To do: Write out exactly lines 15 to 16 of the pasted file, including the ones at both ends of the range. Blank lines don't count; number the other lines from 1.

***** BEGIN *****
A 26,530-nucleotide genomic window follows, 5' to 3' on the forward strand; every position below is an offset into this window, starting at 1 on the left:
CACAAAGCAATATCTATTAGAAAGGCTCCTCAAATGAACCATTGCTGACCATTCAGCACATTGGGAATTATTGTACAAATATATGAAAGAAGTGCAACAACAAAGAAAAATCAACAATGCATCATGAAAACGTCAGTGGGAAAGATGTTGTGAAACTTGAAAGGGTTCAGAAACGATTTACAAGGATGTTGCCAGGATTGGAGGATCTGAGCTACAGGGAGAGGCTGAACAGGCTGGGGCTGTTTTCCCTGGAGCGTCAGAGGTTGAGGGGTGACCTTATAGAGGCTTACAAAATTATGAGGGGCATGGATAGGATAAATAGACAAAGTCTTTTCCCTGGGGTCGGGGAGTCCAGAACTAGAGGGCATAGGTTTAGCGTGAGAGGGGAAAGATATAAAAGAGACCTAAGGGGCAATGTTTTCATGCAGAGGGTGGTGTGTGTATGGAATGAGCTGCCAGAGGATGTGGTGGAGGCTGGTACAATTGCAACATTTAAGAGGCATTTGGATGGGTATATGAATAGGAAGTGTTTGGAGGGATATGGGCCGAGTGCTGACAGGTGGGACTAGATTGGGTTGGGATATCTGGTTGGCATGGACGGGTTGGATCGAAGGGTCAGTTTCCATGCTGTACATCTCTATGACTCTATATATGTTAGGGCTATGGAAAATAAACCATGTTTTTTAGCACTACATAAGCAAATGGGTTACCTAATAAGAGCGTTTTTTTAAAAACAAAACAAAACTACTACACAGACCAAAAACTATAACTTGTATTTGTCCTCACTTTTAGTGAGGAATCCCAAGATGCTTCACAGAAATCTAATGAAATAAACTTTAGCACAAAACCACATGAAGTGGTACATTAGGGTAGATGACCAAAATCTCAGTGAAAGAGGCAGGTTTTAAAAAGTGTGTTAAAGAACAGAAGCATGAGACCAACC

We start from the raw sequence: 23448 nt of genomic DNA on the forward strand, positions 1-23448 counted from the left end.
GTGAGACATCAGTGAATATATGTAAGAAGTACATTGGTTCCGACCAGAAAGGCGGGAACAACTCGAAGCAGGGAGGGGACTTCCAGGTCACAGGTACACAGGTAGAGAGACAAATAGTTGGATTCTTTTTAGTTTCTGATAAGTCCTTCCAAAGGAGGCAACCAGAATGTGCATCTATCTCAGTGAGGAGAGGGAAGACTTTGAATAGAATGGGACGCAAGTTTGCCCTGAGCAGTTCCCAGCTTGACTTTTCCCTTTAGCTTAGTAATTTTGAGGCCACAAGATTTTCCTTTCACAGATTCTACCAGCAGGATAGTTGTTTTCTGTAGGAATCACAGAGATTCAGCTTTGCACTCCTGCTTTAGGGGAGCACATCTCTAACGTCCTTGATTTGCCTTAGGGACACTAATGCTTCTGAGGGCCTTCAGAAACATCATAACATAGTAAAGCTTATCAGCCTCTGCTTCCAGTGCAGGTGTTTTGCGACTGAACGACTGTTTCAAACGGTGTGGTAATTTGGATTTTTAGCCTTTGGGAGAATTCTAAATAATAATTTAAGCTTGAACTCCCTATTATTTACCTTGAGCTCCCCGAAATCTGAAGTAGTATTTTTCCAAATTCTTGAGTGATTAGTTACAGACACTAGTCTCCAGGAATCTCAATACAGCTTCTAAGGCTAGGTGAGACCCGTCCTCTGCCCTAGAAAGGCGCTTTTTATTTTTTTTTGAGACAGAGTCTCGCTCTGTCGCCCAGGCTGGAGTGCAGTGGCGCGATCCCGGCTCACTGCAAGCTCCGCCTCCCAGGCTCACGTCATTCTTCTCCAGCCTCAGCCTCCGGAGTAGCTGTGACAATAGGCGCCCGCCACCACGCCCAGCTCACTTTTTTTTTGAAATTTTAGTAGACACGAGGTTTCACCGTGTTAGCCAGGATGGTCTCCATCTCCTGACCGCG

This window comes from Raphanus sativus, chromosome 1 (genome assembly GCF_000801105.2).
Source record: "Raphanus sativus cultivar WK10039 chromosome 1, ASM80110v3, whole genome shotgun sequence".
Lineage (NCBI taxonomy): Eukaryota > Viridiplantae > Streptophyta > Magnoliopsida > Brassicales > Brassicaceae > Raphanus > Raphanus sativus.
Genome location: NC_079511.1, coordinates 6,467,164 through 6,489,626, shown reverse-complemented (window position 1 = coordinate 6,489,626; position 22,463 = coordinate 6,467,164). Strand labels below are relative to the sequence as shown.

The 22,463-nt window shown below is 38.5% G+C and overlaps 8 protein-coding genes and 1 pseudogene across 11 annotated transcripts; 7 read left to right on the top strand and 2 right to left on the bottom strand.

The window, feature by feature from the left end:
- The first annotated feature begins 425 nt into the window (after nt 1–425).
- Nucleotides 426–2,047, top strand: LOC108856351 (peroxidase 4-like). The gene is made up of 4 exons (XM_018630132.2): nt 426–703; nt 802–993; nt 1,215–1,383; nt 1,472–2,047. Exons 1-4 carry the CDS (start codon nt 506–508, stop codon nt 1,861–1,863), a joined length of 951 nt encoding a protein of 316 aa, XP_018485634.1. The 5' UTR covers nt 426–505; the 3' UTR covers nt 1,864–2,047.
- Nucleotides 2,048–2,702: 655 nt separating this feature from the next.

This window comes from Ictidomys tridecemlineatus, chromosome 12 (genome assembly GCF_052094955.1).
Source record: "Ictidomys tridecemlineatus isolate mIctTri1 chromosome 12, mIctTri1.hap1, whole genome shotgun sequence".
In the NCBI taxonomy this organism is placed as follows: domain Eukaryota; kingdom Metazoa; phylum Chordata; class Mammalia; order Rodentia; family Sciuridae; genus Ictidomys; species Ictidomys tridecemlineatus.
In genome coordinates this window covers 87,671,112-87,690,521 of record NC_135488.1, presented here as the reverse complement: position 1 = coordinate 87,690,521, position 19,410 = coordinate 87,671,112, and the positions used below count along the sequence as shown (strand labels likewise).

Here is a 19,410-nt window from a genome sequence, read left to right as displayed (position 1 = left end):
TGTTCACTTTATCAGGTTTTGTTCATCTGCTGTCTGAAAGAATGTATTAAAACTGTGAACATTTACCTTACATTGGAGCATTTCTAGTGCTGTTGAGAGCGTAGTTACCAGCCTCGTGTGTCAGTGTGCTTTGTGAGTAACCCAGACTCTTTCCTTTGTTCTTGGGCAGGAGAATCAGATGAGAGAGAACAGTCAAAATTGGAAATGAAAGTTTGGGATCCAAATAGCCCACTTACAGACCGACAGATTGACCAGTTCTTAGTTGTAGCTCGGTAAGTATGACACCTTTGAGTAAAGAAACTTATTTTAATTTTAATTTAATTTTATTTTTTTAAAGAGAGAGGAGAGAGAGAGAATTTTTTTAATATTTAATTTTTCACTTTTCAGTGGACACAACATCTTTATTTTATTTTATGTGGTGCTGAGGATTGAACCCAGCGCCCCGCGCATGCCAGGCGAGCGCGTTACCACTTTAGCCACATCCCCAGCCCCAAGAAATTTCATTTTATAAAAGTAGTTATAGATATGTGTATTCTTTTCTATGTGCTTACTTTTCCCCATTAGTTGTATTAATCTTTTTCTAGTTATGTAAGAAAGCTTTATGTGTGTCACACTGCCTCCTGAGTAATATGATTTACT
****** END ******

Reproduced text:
Source record: "Ictidomys tridecemlineatus isolate mIctTri1 chromosome 12, mIctTri1.hap1, whole genome shotgun sequence".
In the NCBI taxonomy this organism is placed as follows: domain Eukaryota; kingdom Metazoa; phylum Chordata; class Mammalia; order Rodentia; family Sciuridae; genus Ictidomys; species Ictidomys tridecemlineatus.